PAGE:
Overall shop prices reported deflation of 1.4% in July, lower than the 1.3% fall in June, according to the July BRC-Nielsen Shop Price Index.
Food reported annual inflation of 0.1%, up from the 0.4% decline in June 2015. This is the first inflationary rise in seven months.
On a 12-month average basis, the Shop Price Index reported deflation of 1.7%.
Non-food deflation accelerated to 2.3% from 1.9% in June.
BRC director general, Helen Dickinson, said: “Shop prices fell by 1.4 % this month marking the 27th consecutive month of prices drops which is good news for consumers.
“In the three months to July, food prices fell by 0.4 % as the impact of past falls in oil but lower commodity prices and weaker demand in emerging markets helped support a continued deflationary environment. Annual food prices did rise very marginally this month, by just 0.1% year-on-year, this is a short-term blip in the longer term downward trend, reflecting the on-going heightened levels of competition and it is not very significant.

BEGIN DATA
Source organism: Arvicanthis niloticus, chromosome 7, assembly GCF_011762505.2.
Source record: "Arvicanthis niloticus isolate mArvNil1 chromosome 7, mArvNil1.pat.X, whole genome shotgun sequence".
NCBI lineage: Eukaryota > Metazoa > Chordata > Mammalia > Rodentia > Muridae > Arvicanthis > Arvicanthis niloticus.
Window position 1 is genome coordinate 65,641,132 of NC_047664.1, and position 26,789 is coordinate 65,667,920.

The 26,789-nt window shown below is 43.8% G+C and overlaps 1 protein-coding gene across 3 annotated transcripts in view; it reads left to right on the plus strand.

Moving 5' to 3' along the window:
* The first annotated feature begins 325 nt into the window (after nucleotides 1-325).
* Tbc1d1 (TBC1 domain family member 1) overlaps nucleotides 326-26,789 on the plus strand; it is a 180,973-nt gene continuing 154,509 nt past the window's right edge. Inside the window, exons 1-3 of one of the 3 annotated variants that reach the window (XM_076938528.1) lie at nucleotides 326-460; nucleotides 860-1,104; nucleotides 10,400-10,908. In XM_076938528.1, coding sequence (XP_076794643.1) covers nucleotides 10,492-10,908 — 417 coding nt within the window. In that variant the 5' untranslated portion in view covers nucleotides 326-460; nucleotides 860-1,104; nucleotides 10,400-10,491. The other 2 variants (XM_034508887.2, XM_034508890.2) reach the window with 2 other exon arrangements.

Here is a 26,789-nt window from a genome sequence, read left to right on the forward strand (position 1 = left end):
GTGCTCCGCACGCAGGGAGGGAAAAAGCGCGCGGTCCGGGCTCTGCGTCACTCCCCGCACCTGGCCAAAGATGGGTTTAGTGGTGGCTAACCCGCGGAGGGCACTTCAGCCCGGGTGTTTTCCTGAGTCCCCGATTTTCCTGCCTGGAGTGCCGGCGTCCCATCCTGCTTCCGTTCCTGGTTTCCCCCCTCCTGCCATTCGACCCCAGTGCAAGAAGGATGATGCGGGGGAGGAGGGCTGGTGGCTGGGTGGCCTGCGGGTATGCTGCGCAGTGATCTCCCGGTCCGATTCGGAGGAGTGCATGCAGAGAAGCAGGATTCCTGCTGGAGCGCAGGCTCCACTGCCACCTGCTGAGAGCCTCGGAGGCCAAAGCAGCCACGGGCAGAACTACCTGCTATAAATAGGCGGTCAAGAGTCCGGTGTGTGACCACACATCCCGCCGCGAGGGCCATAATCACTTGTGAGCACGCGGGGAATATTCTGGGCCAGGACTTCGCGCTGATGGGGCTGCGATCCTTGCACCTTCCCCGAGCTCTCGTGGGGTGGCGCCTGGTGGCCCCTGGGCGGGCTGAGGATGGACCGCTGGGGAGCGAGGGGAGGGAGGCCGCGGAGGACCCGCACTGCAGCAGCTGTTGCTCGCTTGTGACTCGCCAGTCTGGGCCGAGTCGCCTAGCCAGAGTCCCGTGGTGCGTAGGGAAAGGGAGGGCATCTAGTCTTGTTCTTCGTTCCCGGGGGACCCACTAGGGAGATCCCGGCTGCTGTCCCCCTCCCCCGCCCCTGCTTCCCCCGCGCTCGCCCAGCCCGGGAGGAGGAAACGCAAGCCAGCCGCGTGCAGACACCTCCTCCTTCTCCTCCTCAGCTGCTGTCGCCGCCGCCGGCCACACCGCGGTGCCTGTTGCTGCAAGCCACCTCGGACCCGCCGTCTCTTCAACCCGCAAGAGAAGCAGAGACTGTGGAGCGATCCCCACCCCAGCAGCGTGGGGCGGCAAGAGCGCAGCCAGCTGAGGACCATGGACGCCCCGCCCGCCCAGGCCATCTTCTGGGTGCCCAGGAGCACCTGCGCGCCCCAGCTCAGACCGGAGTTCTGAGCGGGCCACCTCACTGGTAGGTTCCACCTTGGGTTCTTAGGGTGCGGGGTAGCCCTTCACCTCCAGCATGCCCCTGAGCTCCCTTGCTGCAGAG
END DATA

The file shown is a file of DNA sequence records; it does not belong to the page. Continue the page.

“July marked the 28th month of falling non-food prices. Clothing retailers were keen to shift their summer stock with widespread discounts clearly part of their strategy. Prices throughout this category fell on average by 4.9%. Furniture and Flooring saw a sharp acceleration in deflation to 2.7% as retailers attempted to capitalise on stronger levels of demand in this category from renewed strength in the housing market.”
Mike Watkins, head of retailer and business insight, Nielsen, said: “Deflation in retailing has been a big influence on sales over the last 12 months, as has the unpredictable weather, price cuts and short term promotions. In food retailing, whilst ambient prices are becoming more stable, many fresh foods are again cheaper than this time last year and there have been some attractive sales and offers across non-food retailing in recent weeks. Shoppers are saving money which is helping consumer spend in the wider economy.”